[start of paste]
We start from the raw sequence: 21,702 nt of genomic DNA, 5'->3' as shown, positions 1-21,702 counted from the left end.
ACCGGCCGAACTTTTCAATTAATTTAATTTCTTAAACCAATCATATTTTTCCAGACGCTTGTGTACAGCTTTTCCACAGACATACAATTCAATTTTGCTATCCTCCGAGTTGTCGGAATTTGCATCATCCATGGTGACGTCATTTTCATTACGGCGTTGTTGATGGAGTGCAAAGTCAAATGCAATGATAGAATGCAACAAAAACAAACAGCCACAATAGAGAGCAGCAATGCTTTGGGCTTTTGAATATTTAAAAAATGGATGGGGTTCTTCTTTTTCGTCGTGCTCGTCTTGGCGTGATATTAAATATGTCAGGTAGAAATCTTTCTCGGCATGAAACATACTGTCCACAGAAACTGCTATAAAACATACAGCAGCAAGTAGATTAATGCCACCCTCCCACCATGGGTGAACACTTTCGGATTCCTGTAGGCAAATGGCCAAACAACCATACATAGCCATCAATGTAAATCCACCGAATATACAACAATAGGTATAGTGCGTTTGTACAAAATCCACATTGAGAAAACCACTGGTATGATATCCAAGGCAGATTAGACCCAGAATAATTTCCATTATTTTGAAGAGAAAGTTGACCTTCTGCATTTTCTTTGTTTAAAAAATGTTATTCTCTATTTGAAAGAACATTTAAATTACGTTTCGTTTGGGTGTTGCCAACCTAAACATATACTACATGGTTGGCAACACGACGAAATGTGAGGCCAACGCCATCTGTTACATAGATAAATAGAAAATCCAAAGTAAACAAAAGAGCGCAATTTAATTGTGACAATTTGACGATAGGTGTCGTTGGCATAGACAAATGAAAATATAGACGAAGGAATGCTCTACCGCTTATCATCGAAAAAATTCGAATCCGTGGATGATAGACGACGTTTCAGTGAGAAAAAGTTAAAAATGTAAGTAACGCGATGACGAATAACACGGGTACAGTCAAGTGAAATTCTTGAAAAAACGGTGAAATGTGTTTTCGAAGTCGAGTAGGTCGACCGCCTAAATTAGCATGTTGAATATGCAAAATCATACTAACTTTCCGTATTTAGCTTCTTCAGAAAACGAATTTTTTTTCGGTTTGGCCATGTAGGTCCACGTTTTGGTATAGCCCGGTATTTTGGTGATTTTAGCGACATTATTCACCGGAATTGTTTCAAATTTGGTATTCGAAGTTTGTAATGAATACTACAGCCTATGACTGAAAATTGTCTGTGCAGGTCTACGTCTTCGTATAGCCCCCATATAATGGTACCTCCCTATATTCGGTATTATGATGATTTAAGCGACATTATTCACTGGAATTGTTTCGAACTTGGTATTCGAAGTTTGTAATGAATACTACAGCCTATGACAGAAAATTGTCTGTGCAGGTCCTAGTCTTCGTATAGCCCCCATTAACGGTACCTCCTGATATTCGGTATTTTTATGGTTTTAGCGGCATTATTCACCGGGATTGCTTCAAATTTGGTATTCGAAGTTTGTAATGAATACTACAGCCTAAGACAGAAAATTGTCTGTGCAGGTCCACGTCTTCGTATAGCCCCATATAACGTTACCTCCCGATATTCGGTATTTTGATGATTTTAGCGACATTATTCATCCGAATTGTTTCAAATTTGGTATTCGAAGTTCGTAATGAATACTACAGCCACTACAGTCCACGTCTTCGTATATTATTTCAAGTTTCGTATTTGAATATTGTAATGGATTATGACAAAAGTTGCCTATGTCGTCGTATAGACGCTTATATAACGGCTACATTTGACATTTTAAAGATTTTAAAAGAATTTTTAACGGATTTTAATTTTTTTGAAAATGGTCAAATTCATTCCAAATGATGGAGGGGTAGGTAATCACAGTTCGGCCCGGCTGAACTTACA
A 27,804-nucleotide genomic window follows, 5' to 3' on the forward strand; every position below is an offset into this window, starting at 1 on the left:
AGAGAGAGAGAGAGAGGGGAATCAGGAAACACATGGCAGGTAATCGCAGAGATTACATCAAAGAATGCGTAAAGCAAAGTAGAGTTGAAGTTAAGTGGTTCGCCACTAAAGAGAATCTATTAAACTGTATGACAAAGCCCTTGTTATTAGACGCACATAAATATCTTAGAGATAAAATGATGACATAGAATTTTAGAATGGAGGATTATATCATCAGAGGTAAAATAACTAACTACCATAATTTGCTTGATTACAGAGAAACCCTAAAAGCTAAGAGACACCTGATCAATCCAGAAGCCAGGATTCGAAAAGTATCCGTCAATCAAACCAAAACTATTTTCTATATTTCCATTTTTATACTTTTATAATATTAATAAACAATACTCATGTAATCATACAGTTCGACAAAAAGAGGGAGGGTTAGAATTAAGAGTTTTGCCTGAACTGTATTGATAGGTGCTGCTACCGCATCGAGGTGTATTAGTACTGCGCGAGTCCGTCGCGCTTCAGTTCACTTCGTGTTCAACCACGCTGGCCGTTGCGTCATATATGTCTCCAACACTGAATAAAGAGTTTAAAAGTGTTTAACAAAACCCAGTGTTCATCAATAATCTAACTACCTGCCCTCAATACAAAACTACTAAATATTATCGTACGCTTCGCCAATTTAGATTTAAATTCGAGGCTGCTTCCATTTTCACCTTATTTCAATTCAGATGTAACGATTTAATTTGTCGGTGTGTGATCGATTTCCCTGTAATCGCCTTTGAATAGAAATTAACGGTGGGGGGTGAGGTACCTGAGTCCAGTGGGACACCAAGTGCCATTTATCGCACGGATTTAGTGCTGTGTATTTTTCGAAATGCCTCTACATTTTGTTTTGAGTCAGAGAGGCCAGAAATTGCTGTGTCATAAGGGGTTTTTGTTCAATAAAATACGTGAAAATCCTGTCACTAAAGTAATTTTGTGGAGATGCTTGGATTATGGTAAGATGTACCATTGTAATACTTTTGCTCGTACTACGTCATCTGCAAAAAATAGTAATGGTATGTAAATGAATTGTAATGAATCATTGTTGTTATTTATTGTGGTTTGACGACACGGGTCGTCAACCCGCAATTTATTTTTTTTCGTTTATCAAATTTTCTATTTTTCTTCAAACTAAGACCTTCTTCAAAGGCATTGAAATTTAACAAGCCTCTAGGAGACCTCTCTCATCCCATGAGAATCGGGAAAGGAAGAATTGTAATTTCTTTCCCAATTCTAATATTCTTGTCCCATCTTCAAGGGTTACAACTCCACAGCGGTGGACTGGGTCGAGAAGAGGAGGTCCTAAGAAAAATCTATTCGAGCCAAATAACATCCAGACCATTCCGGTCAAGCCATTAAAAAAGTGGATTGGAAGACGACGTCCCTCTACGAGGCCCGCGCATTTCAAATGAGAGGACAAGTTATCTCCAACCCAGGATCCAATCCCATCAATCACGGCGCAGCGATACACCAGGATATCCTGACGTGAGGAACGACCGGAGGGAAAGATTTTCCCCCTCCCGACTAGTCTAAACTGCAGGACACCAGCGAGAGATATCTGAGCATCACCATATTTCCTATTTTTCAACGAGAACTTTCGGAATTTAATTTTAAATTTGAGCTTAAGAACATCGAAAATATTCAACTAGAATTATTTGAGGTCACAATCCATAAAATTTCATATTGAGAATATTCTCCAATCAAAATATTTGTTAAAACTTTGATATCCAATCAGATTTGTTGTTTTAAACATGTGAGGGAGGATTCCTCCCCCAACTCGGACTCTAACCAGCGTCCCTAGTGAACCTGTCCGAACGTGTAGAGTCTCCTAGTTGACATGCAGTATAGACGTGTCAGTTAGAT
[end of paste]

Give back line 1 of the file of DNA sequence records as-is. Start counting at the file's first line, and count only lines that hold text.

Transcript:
We start from the raw sequence: 21,702 nt of genomic DNA, 5'->3' as shown, positions 1-21,702 counted from the left end.